Gaming Consoles and IPv4

Matt, that ship sailed long before you or I thought about building networks. You can’t change it at this point. Just embrace it.

I’m outside of Tampa (18th largest MSA in the US). The two providers here, Spectrum (former Brighthouse area) and Frontier (bought out Verizon’s FIOS offering) are both IPv4 only (including on their SOHO/SMB offerings).

Every time I’ve called in, I’ve asked if they are offering IPv6 yet. Most of the time I’ve had to follow that up with explaining what IPv6 is, even to the technical support people.

So I’m stuck with doing an HE tunnel still for my IPv6 access. If anybody has a petition to change this with these providers, let me know, happy to sign it.


I empathize. My home provider, Suddenlink, is one of the laggards. Spectrum here in the Austin area, though, is fully IPv6 enabled. Last year I did a fair amount of testing at my younger son’s apartment. It’s frustrating.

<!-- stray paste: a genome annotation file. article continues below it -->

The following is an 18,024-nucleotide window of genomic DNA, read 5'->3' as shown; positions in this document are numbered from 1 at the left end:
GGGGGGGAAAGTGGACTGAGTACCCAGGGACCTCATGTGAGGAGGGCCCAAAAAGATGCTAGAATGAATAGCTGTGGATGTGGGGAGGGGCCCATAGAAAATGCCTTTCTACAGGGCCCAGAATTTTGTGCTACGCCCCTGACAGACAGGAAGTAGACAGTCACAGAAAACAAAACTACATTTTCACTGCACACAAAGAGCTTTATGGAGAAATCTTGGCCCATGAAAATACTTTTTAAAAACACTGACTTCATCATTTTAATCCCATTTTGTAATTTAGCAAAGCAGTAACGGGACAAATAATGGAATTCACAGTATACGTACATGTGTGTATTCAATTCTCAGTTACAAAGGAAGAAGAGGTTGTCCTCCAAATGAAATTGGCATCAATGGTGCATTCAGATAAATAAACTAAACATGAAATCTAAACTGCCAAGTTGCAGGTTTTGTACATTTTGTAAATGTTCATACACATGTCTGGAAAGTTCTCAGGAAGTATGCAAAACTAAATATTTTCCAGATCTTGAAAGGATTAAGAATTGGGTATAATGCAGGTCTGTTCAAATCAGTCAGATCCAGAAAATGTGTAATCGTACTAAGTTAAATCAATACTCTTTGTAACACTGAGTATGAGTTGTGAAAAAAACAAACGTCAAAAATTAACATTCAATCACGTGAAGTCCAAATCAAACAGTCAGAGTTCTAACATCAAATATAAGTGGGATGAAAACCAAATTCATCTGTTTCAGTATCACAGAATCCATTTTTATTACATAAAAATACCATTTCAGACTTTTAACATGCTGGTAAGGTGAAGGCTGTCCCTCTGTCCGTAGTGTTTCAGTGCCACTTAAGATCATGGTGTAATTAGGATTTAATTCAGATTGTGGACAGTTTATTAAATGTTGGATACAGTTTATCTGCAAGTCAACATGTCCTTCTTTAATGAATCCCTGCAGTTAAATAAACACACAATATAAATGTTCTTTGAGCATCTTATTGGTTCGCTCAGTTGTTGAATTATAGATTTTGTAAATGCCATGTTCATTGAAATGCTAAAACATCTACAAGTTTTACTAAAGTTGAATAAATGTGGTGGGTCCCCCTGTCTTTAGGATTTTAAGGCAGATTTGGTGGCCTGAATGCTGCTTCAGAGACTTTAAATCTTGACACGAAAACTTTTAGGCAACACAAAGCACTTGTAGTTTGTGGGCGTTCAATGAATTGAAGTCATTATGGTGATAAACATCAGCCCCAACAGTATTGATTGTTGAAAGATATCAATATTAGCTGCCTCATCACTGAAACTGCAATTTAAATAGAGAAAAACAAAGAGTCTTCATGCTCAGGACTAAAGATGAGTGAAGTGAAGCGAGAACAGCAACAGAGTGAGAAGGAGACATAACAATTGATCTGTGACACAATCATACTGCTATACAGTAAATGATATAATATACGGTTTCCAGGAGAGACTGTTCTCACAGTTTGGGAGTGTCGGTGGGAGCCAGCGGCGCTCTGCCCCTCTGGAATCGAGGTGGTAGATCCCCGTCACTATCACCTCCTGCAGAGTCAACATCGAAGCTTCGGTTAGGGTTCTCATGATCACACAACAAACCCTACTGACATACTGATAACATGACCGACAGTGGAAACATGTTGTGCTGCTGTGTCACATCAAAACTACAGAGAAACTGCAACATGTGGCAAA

I don’t have any sort of detailed breakdown because that’s not our primary focus, but my very large organization has been supporting a daily average of between 50k-60k VPN remote workers from around the country in all sorts of locations. Because of COVD-19, it’s been a significant percentage increase, though our normal levels are quite large. We see about a quarter of those incoming connections over IPv6. Most of our remote workers are non-technical so that’s an indication of not just ISP deployment but penetration into their home networks. Again, we don’t have any breakdown since that’s not our primary focus, but it does provide a high level perspective.


Why stray away from how PC games were 20 years ago where there was a dedicated server and clients just spoke to servers?

Much cheaper to just let all the game clients talk peer to peer than it is to maintain regional dedicated server infrastructure.

Being employed by one of these elusive game hosting companies, I can tell you that the dedicated server model is very much alive. And rather than the version of 20 years ago where there was one central server in the world, they are now deployed in a globally distributed manner.